A Christian school in Oklahoma has expelled an eight-year-old girl for professing to have a crush on a female classmate. Second-grader Chloe Shelton found herself in the vice principal’s office for making the comment on the school playground. Before long, the school had dismissed her completely — leaving the young girl confused and in tears.
The Rejoice Christian School in Owasso, Oklahoma called Chloe’s mom, Delanie Shelton, following the playground incident.
“Before I was even called, the vice principal told Chloe that the Bible says that women can only have children with a man,” the mother told CNN. “[The vice principal] asked me how I feel about girls liking girls and I told her that I see no issue with it.”
When Delanie arrived to pick up her daughter, administrators reportedly told her not to bring her back again. The next day, Superintendent Joe Peplin called to notify her that the school would be “ending their partnership” with the family, dismissing both Chloe and her 5-year-old brother.
“I was so blindsided,” said the mom. “I was angry, hurt, betrayed, sad… so many different emotions. I asked him to have a sit-down meeting to discuss it and process it better and he refused, saying that ‘nothing more needed to be discussed.'”
The school’s handbook reportedly states that “professing to be homosexual/bisexual” constitutes “sexual immorality,” and is grounds for dismissal. However, Delanie argued that Chloe had not broken the rule.
“It wasn’t a relationship nor a practice,” she argued. “Just a crush. To an 8-year-old, that could just mean that she really enjoys playing on the playground with her.”
The mother told Fox 23 News that the incident upset her daughter to the point of tears.
“My daughter was crying saying, ‘does God still love me?'” she recalled.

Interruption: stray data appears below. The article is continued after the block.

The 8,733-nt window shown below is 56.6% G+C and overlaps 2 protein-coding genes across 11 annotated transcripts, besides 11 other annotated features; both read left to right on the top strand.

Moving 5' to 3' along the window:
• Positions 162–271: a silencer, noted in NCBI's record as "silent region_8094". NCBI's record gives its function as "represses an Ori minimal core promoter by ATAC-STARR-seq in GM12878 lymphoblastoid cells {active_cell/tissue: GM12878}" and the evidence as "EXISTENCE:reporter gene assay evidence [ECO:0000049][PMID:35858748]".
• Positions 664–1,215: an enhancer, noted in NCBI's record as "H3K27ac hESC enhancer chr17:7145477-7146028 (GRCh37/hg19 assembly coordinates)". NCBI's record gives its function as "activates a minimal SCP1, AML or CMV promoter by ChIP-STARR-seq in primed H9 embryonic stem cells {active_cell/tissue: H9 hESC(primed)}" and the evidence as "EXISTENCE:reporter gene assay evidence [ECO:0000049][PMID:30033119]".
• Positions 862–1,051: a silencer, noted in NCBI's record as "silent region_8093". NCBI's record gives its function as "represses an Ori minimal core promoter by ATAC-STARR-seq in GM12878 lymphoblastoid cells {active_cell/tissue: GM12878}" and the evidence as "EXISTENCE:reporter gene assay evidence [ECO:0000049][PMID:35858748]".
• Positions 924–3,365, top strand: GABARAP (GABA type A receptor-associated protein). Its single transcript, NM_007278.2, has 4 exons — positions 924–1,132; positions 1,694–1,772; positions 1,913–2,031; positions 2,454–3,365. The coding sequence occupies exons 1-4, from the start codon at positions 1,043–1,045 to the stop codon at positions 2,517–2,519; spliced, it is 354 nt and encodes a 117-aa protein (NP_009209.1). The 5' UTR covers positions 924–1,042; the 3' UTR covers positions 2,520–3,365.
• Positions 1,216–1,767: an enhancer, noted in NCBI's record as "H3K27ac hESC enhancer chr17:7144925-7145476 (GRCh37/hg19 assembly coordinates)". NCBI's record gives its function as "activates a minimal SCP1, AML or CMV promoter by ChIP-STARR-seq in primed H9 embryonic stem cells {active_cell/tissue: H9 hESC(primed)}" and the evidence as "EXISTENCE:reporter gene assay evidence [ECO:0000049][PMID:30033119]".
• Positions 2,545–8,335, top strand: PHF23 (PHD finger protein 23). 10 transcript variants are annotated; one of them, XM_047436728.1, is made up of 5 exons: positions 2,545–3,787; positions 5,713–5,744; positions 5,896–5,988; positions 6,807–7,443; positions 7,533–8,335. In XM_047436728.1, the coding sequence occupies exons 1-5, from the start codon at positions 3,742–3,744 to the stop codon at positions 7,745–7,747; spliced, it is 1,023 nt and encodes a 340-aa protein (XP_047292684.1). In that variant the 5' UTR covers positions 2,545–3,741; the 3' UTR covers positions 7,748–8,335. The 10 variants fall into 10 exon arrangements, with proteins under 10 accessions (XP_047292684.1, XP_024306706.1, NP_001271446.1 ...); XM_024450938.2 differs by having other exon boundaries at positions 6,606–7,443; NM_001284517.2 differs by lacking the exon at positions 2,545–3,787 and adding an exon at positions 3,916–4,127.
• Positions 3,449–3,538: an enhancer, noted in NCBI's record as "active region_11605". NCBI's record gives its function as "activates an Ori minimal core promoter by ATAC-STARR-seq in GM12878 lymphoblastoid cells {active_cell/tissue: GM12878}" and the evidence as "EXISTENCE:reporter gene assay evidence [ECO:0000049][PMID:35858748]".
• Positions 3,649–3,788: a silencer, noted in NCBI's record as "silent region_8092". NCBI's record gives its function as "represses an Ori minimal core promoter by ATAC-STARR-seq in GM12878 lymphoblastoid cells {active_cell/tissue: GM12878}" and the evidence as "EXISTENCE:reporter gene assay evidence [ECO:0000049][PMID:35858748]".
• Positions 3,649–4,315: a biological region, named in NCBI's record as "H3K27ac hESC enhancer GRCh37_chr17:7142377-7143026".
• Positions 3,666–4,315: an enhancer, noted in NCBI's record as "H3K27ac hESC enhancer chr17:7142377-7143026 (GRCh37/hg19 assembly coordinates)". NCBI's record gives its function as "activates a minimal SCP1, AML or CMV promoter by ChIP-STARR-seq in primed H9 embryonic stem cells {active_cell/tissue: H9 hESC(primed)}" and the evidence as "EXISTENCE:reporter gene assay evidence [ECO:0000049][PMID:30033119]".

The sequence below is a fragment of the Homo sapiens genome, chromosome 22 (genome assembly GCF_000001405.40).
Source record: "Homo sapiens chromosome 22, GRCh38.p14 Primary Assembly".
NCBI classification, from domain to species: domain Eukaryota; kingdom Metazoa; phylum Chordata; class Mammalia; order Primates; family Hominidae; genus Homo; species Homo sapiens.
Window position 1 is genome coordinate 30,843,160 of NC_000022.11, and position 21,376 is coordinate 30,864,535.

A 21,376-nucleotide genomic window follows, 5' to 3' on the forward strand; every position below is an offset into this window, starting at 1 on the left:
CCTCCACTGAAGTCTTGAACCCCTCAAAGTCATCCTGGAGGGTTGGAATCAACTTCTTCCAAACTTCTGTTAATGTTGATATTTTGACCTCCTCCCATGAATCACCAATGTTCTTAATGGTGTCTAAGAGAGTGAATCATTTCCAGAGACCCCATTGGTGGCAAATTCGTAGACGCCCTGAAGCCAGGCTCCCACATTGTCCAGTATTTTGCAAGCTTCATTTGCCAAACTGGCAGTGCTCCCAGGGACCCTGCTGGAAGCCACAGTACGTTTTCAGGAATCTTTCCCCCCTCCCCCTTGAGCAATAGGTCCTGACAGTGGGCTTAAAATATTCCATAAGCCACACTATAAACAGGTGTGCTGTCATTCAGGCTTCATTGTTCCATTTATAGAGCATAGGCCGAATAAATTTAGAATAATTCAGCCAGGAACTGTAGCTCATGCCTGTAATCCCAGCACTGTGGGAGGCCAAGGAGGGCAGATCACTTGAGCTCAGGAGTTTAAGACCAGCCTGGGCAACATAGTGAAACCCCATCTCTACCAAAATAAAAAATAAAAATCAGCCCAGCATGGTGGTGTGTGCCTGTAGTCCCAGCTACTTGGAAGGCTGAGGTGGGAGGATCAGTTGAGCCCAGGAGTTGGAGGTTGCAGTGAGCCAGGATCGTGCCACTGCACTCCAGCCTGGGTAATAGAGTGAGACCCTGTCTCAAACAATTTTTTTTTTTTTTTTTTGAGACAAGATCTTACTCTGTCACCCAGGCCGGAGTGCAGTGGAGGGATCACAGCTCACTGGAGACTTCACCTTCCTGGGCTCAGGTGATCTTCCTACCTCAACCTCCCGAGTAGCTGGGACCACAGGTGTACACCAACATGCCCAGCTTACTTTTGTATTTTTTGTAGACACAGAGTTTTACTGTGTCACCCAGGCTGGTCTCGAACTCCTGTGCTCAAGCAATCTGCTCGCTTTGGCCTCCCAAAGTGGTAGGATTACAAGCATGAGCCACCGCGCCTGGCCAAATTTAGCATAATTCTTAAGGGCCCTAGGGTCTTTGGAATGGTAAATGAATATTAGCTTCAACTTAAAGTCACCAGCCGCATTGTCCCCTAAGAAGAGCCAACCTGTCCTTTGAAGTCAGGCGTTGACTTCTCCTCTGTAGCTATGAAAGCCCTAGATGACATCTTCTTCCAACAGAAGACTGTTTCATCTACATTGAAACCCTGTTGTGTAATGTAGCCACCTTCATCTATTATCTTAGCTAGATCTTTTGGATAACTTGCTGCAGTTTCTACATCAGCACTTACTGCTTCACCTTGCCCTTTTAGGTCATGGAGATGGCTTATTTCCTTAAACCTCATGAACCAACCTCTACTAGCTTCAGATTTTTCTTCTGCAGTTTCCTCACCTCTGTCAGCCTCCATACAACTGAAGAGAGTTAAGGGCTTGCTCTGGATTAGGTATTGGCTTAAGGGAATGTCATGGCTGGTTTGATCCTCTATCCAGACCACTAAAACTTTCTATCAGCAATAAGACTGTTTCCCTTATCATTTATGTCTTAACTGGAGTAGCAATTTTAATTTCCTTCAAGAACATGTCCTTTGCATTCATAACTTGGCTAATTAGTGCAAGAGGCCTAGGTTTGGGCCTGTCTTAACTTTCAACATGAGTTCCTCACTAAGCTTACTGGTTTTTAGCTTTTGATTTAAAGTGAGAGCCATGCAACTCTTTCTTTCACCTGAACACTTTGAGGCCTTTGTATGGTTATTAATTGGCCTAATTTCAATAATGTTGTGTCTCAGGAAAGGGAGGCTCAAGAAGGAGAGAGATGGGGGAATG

Rejoice Christian School declined to comment on the situation, citing official policy.
Chloe’s story has since gone viral, thanks in part to former Rejoice Christian School student Kylie Holden. The 26-year-old told CNN that the 8-year-old’s situation reminded her of discrimination friends of hers faced while attending the school.
Taking to Facebook, Holden began coordinating care packages for the Shelton family from all over North America.
“I just don’t want her to feel like we did,” she said. “I don’t want her to grow up thinking that she is not worthwhile, because that is so not true.”
Local leaders have also lent their support to Chloe, including Morgan Allen of Oklahomans for Equality, who condemned the school.
“The hardest thing about this is we’re telling children that it’s wrong to love, that it is bad to feel,” Allen said. “And the worst part is, coming from a Christian school, we are saying God doesn’t love you for who you are and that is not true.”
The outpouring of support has raised Chloe’s spirits as her family searches for a new school for her and her brother.
“I feel so loved and supported, thank you so much everyone who helped me feel better for being who I am,” the eight-year-old told Fox 23.